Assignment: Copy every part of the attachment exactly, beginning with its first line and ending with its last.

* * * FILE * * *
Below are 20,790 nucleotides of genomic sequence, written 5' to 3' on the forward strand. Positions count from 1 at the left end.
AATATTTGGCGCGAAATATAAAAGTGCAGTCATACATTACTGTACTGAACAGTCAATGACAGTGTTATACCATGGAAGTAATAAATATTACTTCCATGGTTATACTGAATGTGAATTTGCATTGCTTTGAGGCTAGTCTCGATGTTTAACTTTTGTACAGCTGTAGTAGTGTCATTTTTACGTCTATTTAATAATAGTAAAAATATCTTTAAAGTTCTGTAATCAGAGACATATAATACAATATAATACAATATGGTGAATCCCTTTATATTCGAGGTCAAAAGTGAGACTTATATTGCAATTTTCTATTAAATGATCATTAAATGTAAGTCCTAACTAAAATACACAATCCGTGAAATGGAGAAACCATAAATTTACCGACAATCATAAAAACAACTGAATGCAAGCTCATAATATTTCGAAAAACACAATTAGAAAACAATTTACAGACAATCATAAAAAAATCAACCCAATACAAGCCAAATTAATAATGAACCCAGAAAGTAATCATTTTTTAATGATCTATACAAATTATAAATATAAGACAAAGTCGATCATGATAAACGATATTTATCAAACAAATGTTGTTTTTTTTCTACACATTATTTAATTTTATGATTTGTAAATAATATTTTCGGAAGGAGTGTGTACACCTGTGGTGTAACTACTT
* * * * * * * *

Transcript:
Below are 20,790 nucleotides of genomic sequence, written 5' to 3' on the forward strand. Positions count from 1 at the left end.
AATATTTGGCGCGAAATATAAAAGTGCAGTCATACATTACTGTACTGAACAGTCAATGACAGTGTTATACCATGGAAGTAATAAATATTACTTCCATGGTTATACTGAATGTGAATTTGCATTGCTTTGAGGCTAGTCTCGATGTTTAACTTTTGTACAGCTGTAGTAGTGTCATTTTTACGTCTATTTAATAATAGTAAAAATATCTTTAAAGTTCTGTAATCAGAGACATATAATACAATATAATACAATATGGTGAATCCCTTTATATTCGAGGTCAAAAGTGAGACTTATATTGCAATTTTCTATTAAATGATCATTAAATGTAAGTCCTAACTAAAATACACAATCCGTGAAATGGAGAAACCATAAATTTACCGACAATCATAAAAACAACTGAATGCAAGCTCATAATATTTCGAAAAACACAATTAGAAAACAATTTACAGACAATCATAAAAAAATCAACCCAATACAAGCCAAATTAATAATGAACCCAGAAAGTAATCATTTTTTAATGATCTATACAAATTATAAATATAAGACAAAGTCGATCATGATAAACGATATTTATCAAACAAATGTTGTTTTTTTTCTACACATTATTTAATTTTATGATTTGTAAATAATATTTTCGGAAGGAGTGTGTACACCTGTGGTGTAACTACTT